To make telecommuting work, employers must set rules. The rules should be the same for remote employees and office employees. Set reasonable and realistic productivity goals for both employee groups. Handle attendance, discipline and discharge identically.
First, determine which employees are most likely to succeed working away from an office setting.
- It’s best to start with present performance levels. An employee who isn’t a high performer already may not be the best candidate.
- Does the worker need careful supervision and management? That can be a big problem.
- Those considered for remote work should also already be disciplined and organized.
- Decide whether remote employees will work away from the office every day, most days or occasionally.
Second, list minimum physical requirement for teleworking. These should include:
- Quiet place in the home – specify whether a separate office or multi-use space;
- State whether a co-working space is an option. These are spaces dedicated to freelancers and telecommuters, often providing desk or office space, meeting rooms and Internet access. National chains providing co-work space include Regus and WeWork but there are also numerous independent locations.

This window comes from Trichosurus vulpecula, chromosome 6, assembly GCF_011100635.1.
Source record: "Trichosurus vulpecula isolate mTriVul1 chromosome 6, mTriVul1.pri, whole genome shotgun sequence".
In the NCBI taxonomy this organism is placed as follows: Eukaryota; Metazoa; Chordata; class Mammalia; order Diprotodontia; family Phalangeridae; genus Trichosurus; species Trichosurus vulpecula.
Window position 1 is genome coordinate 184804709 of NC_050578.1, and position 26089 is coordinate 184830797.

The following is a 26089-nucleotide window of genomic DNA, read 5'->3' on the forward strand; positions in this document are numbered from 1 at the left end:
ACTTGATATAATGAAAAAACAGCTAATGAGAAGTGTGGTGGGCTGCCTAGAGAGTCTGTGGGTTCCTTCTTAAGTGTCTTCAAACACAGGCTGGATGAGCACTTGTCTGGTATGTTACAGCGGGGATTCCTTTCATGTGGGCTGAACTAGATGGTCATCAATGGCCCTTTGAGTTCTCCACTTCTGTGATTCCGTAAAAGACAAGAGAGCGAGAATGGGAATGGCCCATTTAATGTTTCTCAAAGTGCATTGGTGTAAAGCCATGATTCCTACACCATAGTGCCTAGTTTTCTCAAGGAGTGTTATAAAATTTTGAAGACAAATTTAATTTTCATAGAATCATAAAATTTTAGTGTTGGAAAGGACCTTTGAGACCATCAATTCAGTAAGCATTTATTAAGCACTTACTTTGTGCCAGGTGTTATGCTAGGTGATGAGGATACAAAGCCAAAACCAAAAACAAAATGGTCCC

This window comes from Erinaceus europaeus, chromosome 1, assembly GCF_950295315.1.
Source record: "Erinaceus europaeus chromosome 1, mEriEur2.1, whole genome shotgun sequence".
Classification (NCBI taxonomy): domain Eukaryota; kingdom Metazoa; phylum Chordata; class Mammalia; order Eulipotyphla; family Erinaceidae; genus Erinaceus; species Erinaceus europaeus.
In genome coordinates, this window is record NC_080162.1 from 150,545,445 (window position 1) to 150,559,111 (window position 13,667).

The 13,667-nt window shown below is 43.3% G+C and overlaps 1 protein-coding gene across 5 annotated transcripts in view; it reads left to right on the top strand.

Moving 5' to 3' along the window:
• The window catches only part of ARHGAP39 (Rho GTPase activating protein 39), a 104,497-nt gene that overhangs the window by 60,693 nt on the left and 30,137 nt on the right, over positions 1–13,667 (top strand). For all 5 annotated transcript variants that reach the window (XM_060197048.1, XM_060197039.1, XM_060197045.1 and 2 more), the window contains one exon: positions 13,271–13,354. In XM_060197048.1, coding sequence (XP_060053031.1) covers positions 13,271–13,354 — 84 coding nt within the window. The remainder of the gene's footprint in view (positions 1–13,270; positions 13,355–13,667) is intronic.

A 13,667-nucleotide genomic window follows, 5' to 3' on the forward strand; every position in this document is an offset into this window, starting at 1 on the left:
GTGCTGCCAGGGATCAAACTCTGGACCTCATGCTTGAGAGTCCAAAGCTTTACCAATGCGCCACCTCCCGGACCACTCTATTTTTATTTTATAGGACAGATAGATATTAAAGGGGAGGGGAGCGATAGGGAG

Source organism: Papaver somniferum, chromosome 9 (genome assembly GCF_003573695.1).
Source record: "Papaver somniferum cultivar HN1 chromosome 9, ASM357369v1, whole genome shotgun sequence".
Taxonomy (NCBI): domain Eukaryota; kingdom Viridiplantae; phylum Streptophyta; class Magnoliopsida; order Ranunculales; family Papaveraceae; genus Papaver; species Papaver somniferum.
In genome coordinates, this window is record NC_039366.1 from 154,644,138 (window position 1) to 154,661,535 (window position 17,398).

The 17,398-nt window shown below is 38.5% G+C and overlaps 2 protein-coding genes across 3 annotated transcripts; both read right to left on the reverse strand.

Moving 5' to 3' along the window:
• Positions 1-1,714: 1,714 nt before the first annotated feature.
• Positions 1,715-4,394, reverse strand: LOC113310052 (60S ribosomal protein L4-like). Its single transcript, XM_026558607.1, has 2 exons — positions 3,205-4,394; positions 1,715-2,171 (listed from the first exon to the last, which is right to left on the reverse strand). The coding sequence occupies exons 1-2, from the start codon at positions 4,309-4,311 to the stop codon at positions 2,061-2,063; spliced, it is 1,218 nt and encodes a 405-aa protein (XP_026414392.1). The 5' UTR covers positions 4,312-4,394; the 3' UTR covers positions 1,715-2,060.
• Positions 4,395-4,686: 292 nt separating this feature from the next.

- Cafes, libraries and bookstores are other potential locations, though less reliable and less secure telecommuting options.
Third, set the rules for the remote workday:
- Will there be set office hours? When does work start and end? Can remote employees split their day?
- What about face-to-face time? How often will remote employees come to the office? Who pays if the office is not within normal commuting distances?
Fourth, how will the technology needed to work from home be handled?
- Will you set technology needs and standards? What type of Internet connection and speed will the remote employee need? Who provides tech support and manages repairs and troubleshooting?
- What technology will managers and supervisors need to track time, projects and productivity? And how will they handle time-keeping and overtime for remote employees who are not exempt?
Fifth, set rules for childcare and pets. Here are some suggested approaches:
- Infants and toddlers: New parents sometimes think they can work and handle new family members. Best bet is to nix this from the beginning – it’s not realistic. Require childcare arrangements during core hours.
- School age children: Institute core hours that match school hours and allow earlier/later work to make up for hourly remote employees. For exempt remote employees, more flexibility may be OK – if you see projects and goals being met.
- Pets: As with children, set reasonable pet rules for the telecommuting employee. For example, if the employee will participate remotely in meetings, make sure that pets won’t interfere.